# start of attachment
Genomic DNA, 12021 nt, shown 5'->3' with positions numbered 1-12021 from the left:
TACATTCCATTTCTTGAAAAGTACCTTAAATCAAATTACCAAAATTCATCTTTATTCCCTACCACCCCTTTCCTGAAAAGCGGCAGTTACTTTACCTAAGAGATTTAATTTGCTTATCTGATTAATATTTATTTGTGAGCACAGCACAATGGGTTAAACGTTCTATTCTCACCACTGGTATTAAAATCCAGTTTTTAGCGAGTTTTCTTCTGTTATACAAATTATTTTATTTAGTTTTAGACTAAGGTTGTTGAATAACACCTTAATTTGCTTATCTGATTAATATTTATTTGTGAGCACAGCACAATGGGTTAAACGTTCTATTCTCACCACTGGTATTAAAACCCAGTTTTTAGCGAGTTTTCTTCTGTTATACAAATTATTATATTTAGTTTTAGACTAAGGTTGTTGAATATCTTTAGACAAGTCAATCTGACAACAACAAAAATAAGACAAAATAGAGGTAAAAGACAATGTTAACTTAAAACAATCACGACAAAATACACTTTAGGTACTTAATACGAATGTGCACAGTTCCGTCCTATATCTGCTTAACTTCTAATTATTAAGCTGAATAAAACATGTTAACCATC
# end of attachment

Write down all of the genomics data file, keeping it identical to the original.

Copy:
Genomic DNA, 12021 nt, shown 5'->3' with positions numbered 1-12021 from the left:
TACATTCCATTTCTTGAAAAGTACCTTAAATCAAATTACCAAAATTCATCTTTATTCCCTACCACCCCTTTCCTGAAAAGCGGCAGTTACTTTACCTAAGAGATTTAATTTGCTTATCTGATTAATATTTATTTGTGAGCACAGCACAATGGGTTAAACGTTCTATTCTCACCACTGGTATTAAAATCCAGTTTTTAGCGAGTTTTCTTCTGTTATACAAATTATTTTATTTAGTTTTAGACTAAGGTTGTTGAATAACACCTTAATTTGCTTATCTGATTAATATTTATTTGTGAGCACAGCACAATGGGTTAAACGTTCTATTCTCACCACTGGTATTAAAACCCAGTTTTTAGCGAGTTTTCTTCTGTTATACAAATTATTATATTTAGTTTTAGACTAAGGTTGTTGAATATCTTTAGACAAGTCAATCTGACAACAACAAAAATAAGACAAAATAGAGGTAAAAGACAATGTTAACTTAAAACAATCACGACAAAATACACTTTAGGTACTTAATACGAATGTGCACAGTTCCGTCCTATATCTGCTTAACTTCTAATTATTAAGCTGAATAAAACATGTTAACCATC